Bob Lutz

Gregg Marshall has changed the course of the Shockers

Gregg Marshall has built a basketball program at Wichita State that many think is too big for the Missouri Valley Conference to handle.
Gregg Marshall has built a basketball program at Wichita State that many think is too big for the Missouri Valley Conference to handle. The Wichita Eagle

Over the past 11 seasons, Wichita State has played in 17 NCAA Tournament games. That’s three more than the Shockers had played in 67 previous tournaments.

WSU’s NCAA record over those 11 seasons is 11-6. The Shockers have been to a Final Four and two more Sweet 16s.

They’ve done all this under two remarkable coaches, Mark Turgeon and Gregg Marshall, who have pushed Wichita State from the doldrums of the 1990s to 17 mostly-grand seasons of sellouts, championships, outstanding players and collective joy.

Marshall is beginning his 10th season at Wichita State and the Shockers have had so much success that WSU is looking into what it might take to change conferences and potentially bring back football.

That’s right, the Missouri Valley Conference, of which WSU has been a member since 1945, may no longer be able of containing all of this success.

When former athletic director Jim Schaus hired Turgeon away from Jacksonville State in 2000 to replace Randy Smithson, he announced Turgeon would be paid $200,000, with incentives that could bring the total package to $250,000.

Those in the room for Turgeon’s introductory news conference gasped.

Well, hold on. Because Marshall, whose first contract at WSU paid him $750,000, makes $3.3 million per season now.

If the median household income were to shoot up at the rate WSU’s basketball coach has been paid over the past 16 years, it would rise to $898,623.

Hey, I’m on board.

This is one wave that has been fun to ride.

But they say waves eventually crash. And in most cases, they’re right.

Wichita State can’t be this good forever, although with Marshall at the helm there’s no reason to think a downturn is coming soon.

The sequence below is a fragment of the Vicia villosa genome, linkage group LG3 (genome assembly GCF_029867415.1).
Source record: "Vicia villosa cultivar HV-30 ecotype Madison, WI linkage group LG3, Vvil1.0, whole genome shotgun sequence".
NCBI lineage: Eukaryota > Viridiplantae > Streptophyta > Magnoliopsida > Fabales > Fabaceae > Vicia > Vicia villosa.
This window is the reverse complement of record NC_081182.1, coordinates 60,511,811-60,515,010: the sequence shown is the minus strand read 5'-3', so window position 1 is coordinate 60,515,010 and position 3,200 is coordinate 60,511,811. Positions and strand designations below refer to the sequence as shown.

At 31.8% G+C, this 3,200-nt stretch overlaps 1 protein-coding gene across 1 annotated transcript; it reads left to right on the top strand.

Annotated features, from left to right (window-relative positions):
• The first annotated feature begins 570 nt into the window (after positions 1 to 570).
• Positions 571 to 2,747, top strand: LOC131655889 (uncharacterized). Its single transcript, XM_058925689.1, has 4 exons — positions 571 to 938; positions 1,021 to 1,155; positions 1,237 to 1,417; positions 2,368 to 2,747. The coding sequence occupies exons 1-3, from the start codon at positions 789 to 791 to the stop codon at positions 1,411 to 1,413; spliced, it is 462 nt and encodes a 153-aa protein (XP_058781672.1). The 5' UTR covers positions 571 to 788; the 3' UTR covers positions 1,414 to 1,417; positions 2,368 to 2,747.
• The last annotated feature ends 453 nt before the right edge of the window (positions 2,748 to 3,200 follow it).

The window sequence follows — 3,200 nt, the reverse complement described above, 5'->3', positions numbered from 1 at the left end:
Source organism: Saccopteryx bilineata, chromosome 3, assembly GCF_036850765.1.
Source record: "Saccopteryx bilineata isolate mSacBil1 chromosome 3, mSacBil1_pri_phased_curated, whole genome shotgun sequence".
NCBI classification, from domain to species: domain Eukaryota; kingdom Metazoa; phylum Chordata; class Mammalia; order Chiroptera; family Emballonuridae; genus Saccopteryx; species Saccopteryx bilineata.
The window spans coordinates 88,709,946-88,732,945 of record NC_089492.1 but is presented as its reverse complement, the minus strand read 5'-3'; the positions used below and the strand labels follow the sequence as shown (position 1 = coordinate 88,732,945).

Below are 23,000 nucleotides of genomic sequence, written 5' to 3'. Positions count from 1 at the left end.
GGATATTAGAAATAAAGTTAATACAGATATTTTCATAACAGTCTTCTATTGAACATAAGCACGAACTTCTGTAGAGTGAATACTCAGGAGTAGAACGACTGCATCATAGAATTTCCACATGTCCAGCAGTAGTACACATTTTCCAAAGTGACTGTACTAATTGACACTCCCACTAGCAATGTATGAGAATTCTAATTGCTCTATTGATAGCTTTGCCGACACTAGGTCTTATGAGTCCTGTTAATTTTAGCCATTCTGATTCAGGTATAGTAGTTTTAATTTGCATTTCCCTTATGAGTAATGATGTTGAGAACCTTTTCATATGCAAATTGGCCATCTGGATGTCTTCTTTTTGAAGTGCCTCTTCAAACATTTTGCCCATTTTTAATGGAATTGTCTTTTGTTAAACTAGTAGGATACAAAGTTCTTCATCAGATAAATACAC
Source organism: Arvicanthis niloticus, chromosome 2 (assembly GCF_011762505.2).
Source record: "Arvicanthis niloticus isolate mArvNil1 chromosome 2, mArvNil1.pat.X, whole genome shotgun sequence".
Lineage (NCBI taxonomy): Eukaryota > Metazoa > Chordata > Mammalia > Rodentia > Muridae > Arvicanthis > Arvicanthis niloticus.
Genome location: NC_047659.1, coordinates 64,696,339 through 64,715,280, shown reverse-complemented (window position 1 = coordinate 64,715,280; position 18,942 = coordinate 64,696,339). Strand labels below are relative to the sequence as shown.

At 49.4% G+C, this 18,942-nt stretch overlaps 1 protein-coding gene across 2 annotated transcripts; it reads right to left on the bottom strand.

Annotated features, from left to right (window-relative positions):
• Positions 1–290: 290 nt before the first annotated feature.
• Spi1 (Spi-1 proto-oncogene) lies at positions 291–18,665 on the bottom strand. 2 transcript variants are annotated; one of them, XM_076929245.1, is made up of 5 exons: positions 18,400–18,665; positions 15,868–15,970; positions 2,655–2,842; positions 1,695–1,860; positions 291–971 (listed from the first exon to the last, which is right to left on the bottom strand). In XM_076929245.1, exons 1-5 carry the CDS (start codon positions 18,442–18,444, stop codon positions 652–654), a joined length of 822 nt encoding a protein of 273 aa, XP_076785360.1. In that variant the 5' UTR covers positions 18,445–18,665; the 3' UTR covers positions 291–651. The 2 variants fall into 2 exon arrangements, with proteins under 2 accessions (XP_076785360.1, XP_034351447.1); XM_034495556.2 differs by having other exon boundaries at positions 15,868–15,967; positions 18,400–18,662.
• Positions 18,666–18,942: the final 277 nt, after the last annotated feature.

Turgeon, now at Maryland, made the Shockers winners again. Marshall, though, has changed perception.

Wichita State is strong in almost every sport. And if there’s a weakness, there’s also an effort to get it fixed.

Even Turgeon used to wonder aloud how effectively he could recruit at Wichita State. He bought into some perceived notions that held the Shockers back.

Not once have I heard Marshall express a doubt about the Shockers’ ability to win. He has supreme confidence in his ability to recruit the type of players who fit into his style and then to go about helping them reach their potential.

I always thought Wichita State should be the dominant basketball school in the Valley, even as the Shockers were enduring a terrible 71-121 stretch in conference games from 1989 through 2001.

It was a matter of finding the right coach, something that didn’t happen when Mike Cohen replaced Eddie Fogler, Scott Thompson replaced Cohen and Randy Smithson replaced Thompson.

So now Wichita State is not only in the midst of its greatest era of basketball, but there are possibilities that this era has created.

Could the Shockers really leave the Valley?

Yes, but finding a fit is a challenge. Perhaps too much of a challenge.

Wichita State can sell a strong basketball brand, but even after this run of winning seasons there are those who remain unconvinced that it can last. They believe than when Marshall leaves – whenever that is – the Shockers will come back to the pack.

And that’s possible. It’s difficult to believe anyone will be able to maintain Marshall’s level of success, but that’s a far cry from a return to mediocrity or something worse.

Wichitans care deeply about Shocker basketball. And while that’s no guarantee of continued 25- to 30-win seasons and trips to the NCAAs, Wichita State is in position to be a strong basketball program for years to come.

Marshall, especially, has built something that should last beyond his time as coach with an engaged and passionate fan base that will demand results.

Marshall has built a monster and monsters are expensive to feed, but there’s no reason the Shockers can’t continue to breath fire.

Where will WSU be in 10 years?

It’s the biggest and most important challenge facing the athletic department.

The Missouri Valley Conference has served WSU well over seven decades. But if the Shockers can do better, they should.

If I were Wichita State president John Bardo or athletic director Darron Boatright, I’d be calling the leaders of the Big East twice a day.

I’d be talking to the Mountain West and American Athletic conferences about what the Shockers have to offer.

Southern Illinois athletic director Tommy Bell, on the job for just a year and a half, recently said Wichita State was "getting too big for its britches" in its investigation into football and conference affiliation.

It was a silly comment coming from someone who hasn’t been around the Valley long enough to be making comments, silly or otherwise.

But there’s no question that some of the other nine schools in the Missouri Valley, and their fan bases, will share Bell’s perception.

The Shockers are already the bad guys and Marshall is a Valley villain.

Those are the prices you pay when you’re good.